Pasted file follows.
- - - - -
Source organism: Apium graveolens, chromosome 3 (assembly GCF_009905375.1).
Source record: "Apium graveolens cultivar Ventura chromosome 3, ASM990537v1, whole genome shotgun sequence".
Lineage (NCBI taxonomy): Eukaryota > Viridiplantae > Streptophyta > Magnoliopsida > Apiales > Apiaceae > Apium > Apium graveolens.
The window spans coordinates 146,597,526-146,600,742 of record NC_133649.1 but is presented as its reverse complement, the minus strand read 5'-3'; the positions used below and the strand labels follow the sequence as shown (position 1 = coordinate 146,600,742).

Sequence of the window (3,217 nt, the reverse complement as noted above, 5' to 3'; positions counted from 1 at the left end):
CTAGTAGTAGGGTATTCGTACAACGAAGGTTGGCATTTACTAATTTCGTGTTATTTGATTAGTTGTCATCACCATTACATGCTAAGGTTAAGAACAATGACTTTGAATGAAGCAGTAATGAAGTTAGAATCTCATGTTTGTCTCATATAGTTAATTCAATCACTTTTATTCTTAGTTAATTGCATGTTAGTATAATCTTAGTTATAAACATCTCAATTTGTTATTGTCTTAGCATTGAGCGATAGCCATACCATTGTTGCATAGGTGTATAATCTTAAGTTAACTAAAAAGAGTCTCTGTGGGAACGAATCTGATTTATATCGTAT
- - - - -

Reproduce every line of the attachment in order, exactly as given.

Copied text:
Source organism: Apium graveolens, chromosome 3 (assembly GCF_009905375.1).
Source record: "Apium graveolens cultivar Ventura chromosome 3, ASM990537v1, whole genome shotgun sequence".
Lineage (NCBI taxonomy): Eukaryota > Viridiplantae > Streptophyta > Magnoliopsida > Apiales > Apiaceae > Apium > Apium graveolens.
The window spans coordinates 146,597,526-146,600,742 of record NC_133649.1 but is presented as its reverse complement, the minus strand read 5'-3'; the positions used below and the strand labels follow the sequence as shown (position 1 = coordinate 146,600,742).

Sequence of the window (3,217 nt, the reverse complement as noted above, 5' to 3'; positions counted from 1 at the left end):
CTAGTAGTAGGGTATTCGTACAACGAAGGTTGGCATTTACTAATTTCGTGTTATTTGATTAGTTGTCATCACCATTACATGCTAAGGTTAAGAACAATGACTTTGAATGAAGCAGTAATGAAGTTAGAATCTCATGTTTGTCTCATATAGTTAATTCAATCACTTTTATTCTTAGTTAATTGCATGTTAGTATAATCTTAGTTATAAACATCTCAATTTGTTATTGTCTTAGCATTGAGCGATAGCCATACCATTGTTGCATAGGTGTATAATCTTAAGTTAACTAAAAAGAGTCTCTGTGGGAACGAATCTGATTTATATCGTAT